during a break in the all-star game. I mean, who walks around like that?

Well, you know what? Occasionally, black people do, and it is legal.

HAYES: Right. And my occasion is, when you see what was going
through her hair, gets back to the question I asked Reverend Jesse Jackson,
when I think about like what justice is, right? All those prejudices, all
of those assumptions that are apparently -- and, again, I don`t know this
woman at all, based on the text I have in front of me, that apparently
seemed to be undergirding her belief system and the way she perceives this
incident. All of those are put there by history and culture and a million
different things, right?

So, the question is, we want to stop future incidents like this
happening. Stand your ground laws. Concealed carry laws. Those are
places to look at it like concretely in terms of law. What do you think
about charges, federal charges for George Zimmerman, which a lot of people
are rallying around? Is that the answer here?

MCGHEE: So, I think it`s so much broader than this. I think that
Trayvon Martin`s parents would say the same thing. I mean, this is -- you
said you don`t know this woman`s heart. Well, the data actually knows all
of our hearts, right? We know the majority of Americans have anti-black
explicit bias. This is a study that was done by the "A.P." right before
the election, and an anti-Latino explicit bias, that`s around 51 percent.

When it comes to implicit bias, the kinds of, you know, firings that
our neurons are doing on an unconscious level without us even knowing it,
we`re up in 80 percent and 90 percent, including a plurality of people of
color. I often think racism and racial hierarchy specifically is like the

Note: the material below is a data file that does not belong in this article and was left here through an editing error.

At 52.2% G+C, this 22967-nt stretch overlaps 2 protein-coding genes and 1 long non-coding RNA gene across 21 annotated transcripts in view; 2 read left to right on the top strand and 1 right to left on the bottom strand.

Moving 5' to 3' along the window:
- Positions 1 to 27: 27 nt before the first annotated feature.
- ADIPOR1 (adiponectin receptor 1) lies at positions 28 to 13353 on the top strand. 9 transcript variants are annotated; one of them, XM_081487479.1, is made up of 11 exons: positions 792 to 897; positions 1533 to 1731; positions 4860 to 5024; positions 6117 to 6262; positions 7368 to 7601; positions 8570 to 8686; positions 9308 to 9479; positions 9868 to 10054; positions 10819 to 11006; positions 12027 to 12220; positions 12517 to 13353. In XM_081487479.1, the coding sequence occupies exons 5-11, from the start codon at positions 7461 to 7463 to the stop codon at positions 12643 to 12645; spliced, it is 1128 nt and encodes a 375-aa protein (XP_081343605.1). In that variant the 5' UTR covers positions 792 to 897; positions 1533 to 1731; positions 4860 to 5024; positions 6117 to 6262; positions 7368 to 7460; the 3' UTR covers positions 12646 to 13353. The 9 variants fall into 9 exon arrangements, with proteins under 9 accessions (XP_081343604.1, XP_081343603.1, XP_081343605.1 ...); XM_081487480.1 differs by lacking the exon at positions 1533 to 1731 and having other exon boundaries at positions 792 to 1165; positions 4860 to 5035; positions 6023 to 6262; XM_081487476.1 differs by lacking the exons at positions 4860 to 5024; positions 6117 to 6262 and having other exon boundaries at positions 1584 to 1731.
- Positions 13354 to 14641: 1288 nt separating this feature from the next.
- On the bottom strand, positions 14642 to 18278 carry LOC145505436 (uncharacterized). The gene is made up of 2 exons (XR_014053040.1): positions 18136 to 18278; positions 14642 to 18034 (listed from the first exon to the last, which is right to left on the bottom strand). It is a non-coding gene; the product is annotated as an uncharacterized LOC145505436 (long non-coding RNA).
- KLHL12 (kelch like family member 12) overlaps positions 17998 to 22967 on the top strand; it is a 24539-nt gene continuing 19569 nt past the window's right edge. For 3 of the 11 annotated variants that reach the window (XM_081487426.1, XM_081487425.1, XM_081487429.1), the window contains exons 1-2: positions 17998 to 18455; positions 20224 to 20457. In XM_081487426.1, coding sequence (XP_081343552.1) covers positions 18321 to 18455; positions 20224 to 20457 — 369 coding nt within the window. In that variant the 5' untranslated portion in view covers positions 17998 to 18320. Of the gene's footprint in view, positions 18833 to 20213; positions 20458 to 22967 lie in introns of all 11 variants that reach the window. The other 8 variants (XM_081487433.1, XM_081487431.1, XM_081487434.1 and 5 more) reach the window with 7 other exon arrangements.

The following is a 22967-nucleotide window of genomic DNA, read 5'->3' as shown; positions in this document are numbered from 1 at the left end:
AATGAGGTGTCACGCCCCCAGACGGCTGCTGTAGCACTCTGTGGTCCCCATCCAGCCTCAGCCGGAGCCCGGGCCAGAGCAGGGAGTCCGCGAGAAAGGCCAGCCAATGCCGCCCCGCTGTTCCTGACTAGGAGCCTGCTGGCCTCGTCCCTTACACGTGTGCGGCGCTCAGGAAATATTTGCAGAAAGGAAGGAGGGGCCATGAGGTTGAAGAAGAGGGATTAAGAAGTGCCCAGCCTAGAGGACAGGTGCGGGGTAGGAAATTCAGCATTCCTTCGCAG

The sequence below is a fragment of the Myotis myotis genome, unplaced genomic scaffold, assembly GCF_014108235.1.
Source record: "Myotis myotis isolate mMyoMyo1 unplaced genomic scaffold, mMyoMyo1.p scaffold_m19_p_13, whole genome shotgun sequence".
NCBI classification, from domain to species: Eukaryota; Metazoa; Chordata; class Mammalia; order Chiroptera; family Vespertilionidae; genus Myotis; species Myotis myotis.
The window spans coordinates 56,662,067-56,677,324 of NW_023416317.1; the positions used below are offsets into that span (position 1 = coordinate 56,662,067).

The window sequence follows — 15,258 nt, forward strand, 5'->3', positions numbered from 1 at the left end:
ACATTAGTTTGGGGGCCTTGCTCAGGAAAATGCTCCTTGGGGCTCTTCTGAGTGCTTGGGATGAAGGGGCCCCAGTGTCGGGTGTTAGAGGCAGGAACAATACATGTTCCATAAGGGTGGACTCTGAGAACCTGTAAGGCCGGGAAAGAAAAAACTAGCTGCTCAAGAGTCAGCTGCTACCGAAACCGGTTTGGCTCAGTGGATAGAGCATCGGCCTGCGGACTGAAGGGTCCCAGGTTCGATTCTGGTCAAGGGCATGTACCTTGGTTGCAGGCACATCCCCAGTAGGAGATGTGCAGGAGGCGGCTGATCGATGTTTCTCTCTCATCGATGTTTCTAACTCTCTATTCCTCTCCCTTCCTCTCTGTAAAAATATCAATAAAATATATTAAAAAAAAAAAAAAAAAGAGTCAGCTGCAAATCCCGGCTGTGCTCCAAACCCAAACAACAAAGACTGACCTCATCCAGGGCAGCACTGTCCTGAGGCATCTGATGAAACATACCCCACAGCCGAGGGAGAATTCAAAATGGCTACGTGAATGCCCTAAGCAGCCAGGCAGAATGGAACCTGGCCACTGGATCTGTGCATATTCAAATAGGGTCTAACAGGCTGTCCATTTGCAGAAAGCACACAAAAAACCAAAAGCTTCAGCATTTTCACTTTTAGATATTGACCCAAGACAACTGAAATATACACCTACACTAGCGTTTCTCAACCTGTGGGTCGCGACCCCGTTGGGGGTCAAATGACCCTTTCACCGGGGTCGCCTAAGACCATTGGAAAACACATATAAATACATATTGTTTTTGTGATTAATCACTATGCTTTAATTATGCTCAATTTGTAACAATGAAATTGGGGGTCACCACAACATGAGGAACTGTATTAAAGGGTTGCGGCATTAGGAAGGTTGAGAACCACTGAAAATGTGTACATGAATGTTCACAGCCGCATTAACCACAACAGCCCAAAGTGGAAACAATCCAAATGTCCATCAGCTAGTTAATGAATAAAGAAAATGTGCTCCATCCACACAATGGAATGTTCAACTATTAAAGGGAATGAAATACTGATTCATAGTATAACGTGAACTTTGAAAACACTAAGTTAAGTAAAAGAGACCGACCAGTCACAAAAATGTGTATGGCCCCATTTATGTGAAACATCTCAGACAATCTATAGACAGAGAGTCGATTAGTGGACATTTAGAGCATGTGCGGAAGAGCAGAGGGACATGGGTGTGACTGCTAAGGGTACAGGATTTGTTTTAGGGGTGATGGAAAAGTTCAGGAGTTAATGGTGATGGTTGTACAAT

oxygen we breathe in this country. And some people have worked up a better
metabolism for not exhaling it.

HAYES: Right, right.

MCGHEE: But, in fact, that muscle has really been failed to exercise
because we haven`t had the kind of civil rights movement in this country
since before I was born.

HAYES: I think part of what is -- at least silver lining out of this
is the level of energy poured toward things that are direct and concrete.

Salamishah Tillet from University of Pennsylvania, MSNBC contributor
Joy Reid and Heather McGhee from Demos -- thank you all.

All right. Up next, former New York governor and sheriff of Wall
Street, Eliot Spitzer, is here to talk about today`s big victory for
consumers and big headache for too big to fail banks, and he has I guess
some other things happening politically with him that I`ve been meaning to
ask him about.

Stay with us.


HAYES: Big news out of Washington today.

A long-running and fiercely fought battle has been resolved sort of
shockingly in Democrats` favor. Simply by agreeing not to blow up Senate
filibuster rules today, Harry Reid convinced Senate Republicans to stop
blocking a number of key White House nominees -- perhaps the biggest,
clearest Democratic victory and frankly victory for American citizens.

That biggest victory out of the deal for the first time there is now
an officially confirmed director of the Consumer Financial Protection
Bureau. The new watchdog agency created under the Dodd/Frank Financial
Reform Bill, signed to law three years ago in which Republicans have been
trying to dismantle ever since.

Joining me now to talk about what this means for American consumers in
the fight over financial reform and to talk about other stuff going on in
his life right now, former governor of New York, Democrat Eliot Spitzer,
who is running for office of New York City comptroller. Plus, a new book
called "Protecting Capitalism: Case By Case."

Eliot, great to have you here.


HAYES: So, the CFPB now exists. You`ve been writing a lot about the
ways in which Dodd/Frank fall short. The CFPB, this development today,
what does it mean?

SPITZER: This is the one piece of unquestioned good news in
Dodd/Frank. It was Elizabeth Warren`s brain child. She, of course, was
chaperoning it through, should have been the first leader. The banks
opposed her so vigorously they basically got the White House to cave. But
sometimes things ricochet in a good way. She ends up in the Senate.

HAYES: Right.

SPITZER: So, we have her and Richard Cordray. This is a dynamic duo.